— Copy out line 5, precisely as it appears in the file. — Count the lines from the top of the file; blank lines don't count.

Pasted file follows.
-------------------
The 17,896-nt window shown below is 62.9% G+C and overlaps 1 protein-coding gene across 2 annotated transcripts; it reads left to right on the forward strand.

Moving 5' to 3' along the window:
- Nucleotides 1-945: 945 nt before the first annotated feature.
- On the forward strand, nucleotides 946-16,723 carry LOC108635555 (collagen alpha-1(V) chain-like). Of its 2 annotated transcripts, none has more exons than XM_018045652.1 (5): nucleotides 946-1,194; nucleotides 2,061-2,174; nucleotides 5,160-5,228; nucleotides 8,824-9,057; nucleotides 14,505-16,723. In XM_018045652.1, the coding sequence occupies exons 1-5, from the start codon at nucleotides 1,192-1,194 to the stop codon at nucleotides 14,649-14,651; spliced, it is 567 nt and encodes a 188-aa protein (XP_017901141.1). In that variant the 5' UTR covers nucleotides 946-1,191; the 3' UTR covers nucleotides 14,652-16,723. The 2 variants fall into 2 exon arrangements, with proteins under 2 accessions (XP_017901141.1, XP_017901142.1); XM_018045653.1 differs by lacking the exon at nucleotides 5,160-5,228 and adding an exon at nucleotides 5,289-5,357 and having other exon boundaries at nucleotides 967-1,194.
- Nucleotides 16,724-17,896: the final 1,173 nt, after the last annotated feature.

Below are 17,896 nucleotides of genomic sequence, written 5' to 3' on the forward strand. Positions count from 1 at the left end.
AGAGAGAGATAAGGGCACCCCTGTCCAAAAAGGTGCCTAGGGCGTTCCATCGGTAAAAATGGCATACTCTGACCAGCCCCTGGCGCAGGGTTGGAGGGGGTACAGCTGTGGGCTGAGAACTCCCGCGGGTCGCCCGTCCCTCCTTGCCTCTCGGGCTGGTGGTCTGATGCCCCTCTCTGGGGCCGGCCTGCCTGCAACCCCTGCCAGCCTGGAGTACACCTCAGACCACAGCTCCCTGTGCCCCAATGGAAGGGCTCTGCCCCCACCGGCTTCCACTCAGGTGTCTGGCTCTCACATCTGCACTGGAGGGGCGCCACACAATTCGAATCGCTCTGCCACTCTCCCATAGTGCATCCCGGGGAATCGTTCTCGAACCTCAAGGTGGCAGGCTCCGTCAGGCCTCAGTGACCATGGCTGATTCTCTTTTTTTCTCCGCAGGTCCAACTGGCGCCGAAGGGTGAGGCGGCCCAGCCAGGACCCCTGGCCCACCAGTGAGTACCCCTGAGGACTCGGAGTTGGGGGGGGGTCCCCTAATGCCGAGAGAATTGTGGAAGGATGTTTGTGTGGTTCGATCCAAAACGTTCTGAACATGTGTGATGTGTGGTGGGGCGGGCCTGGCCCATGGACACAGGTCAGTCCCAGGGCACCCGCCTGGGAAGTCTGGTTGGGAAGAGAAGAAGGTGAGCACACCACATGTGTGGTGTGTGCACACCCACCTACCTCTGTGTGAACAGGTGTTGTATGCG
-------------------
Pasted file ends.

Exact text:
- Nucleotides 16,724-17,896: the final 1,173 nt, after the last annotated feature.